Green Party leadership election: Candidates lock horns over foreign policy

By Scott Costen


STARK foreign policy differences were revealed during the September 10 Green Party of Canada leadership debate.

Co-hosted by Rabble.ca and the Canadian Foreign Policy Institute, the online debate saw the leadership race’s two self-described eco-socialists frequently at odds with the other six candidates.

Journalist and activist Dimitri Lascaris and immigration lawyer Meryam Haddad agreed on five out of six “poll” questions posed by moderator Judy Rebick.

Candidates were instructed to mute their microphones and answer the poll questions silently with thumbs either up, down, or sideways.

Lascaris and Haddad were the only two to indicate “no” when asked whether Canada should stay in NATO.

They were also the only two dissenting votes on Canada remaining in the Five Eyes intelligence alliance with Australia, New Zealand, the United Kingdom, and the United States.

When candidates were asked if they had opposed Canada’s unsuccessful bid for a UN Security Council seat, Lascaris and Haddad were joined by Glen Murray, a former Ontario Liberal cabinet minister, in answering with thumbs up.

On the question of whether Canada should remain in the Lima Group, which actively seeks regime change in Venezuela, Lascaris and Haddad indicated no, along with Murray and astrophysicist and 2019 federal Green candidate Amita Kuttner.

Lawyer and international affairs professional Annamie Paul elected to pass on all six poll questions, including one about Canada signing the UN Treaty on the Prohibition of Nuclear Weapons.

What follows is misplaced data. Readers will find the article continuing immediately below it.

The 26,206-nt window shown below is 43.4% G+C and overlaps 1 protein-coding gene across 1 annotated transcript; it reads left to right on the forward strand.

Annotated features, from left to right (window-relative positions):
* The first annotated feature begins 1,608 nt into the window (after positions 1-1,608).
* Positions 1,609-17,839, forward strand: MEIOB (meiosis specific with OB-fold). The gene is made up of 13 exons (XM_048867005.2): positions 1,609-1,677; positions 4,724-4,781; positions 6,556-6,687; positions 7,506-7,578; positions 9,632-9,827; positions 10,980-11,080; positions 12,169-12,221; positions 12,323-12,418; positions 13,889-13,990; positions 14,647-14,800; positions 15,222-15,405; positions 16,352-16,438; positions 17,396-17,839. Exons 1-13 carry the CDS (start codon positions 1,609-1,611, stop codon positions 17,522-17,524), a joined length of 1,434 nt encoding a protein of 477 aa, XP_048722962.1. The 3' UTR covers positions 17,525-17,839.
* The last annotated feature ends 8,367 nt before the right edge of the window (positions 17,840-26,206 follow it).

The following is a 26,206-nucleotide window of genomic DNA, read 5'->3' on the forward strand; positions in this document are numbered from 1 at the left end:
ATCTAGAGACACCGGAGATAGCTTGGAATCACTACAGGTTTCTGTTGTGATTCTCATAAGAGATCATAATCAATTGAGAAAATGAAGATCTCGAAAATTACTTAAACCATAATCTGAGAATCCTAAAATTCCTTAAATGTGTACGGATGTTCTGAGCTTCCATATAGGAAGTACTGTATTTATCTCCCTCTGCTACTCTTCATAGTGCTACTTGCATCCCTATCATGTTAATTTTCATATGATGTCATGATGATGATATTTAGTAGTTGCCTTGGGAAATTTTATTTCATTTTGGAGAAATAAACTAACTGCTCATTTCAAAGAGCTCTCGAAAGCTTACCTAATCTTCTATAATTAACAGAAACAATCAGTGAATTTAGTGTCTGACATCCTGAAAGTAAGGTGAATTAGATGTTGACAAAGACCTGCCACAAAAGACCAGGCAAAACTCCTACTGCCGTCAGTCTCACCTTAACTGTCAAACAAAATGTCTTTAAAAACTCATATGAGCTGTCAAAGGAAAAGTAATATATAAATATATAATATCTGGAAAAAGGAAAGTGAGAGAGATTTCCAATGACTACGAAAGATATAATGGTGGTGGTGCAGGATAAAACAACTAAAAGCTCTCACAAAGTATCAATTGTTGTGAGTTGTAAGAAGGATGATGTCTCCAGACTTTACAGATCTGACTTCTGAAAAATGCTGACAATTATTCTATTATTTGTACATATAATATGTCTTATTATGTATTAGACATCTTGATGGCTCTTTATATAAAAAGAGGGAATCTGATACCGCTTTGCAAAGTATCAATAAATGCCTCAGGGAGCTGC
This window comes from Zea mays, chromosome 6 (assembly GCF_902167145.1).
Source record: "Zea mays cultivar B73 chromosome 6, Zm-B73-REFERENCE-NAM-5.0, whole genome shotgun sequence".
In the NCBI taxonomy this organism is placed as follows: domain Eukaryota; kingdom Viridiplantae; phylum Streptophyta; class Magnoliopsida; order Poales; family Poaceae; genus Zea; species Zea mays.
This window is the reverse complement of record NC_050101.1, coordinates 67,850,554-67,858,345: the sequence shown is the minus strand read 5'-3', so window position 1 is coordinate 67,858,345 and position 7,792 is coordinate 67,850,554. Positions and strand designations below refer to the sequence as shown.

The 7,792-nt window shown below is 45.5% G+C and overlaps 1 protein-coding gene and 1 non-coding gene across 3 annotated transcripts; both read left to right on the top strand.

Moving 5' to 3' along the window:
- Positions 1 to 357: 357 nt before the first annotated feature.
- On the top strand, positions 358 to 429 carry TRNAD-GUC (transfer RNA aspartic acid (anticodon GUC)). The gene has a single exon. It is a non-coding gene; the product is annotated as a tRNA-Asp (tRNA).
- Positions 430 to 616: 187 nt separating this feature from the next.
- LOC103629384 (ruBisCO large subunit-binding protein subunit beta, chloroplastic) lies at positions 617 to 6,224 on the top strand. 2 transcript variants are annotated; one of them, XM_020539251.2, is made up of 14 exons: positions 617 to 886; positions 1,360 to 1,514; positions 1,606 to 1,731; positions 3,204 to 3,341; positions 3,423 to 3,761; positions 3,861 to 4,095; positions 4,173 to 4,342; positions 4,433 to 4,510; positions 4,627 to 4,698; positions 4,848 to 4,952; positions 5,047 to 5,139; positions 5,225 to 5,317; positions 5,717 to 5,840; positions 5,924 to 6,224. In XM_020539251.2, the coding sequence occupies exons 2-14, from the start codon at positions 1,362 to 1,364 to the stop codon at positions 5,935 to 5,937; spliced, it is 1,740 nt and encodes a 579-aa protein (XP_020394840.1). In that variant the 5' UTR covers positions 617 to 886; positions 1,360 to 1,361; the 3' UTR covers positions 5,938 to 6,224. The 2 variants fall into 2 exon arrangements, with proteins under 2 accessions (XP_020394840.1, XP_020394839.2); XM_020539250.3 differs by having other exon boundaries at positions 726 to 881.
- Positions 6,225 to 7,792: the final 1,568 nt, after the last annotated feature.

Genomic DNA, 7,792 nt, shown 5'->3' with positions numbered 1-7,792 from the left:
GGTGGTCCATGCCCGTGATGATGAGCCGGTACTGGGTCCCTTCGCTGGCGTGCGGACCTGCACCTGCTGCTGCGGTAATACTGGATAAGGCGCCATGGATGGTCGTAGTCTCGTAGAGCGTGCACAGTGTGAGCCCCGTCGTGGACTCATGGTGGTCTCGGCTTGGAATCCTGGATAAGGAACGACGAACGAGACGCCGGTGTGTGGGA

She described the non-verbal poll process as “a bit like bingo” and said the issues involved were “too important for that particular format.”

The two-hour leadership event was conducted via Zoom and livestreamed on YouTube.

The traditional question-and-answer component of the evening produced little in the way of direct debate between candidates.

But there were clear areas of demarcation — and even some outright disagreement — on a range of foreign policy topics.

David Merner, a retired dispute resolution specialist and government legal advisor, took a far more hawkish tone on China than his opponents.

He claimed Canada’s northern sovereignty is at risk because China “views the Northwest Passage and the Arctic Ocean as a passageway to Europe.”

“I see China as one of the most serious threats to Canada in the coming decades,” Merner said.

Lawyer Andrew West, widely viewed as the centre-right candidate in the race, went to bat for NATO as a vehicle for helping countries affected by climate change and the ravages of colonialism.

“We need to go to these countries to help them,” he said. “And that’s why I am suggesting we actually make more of a commitment on the international stage when it comes to peacekeeping and our NATO commitments.”

Courtney Howard, a Yellowknife-based emergency room physician, spoke in favour of welcoming to Canada those Hong Kong residents who may be at risk of political persecution.

She also expressed a willingness to impose strategic economic sanctions on Israel to prevent further annexation of the occupied Palestinian territories.

When asked about the possibility of U.S. foreign policy being dictated by Joe Biden instead of Donald Trump, all candidates except the two eco-socialists agreed it would be a clear improvement.

“During Obama’s administration, the foreign policy of the USA wasn’t that different from the current one,” Haddad said. “Canada’s foreign policy should be independent from the political interests of the USA.”

Lascaris was even less convinced things would change under Biden.

“In the foreign policy domain, there really isn’t much difference between Joe Biden and Donald Trump,” he said.

“Joe Biden was the vice-president when the United States participated in the destruction of Libya,” he said. “He was also the vice-president when the United States pursued a drone program, in the Middle East principally, which constituted a series of heinous war crimes.”

Nearly 35,000 party members are eligible to vote for Elizabeth May’s replacement as Green Party leader. The winner is expected to be announced October 3.


Featured Image: Pixabay

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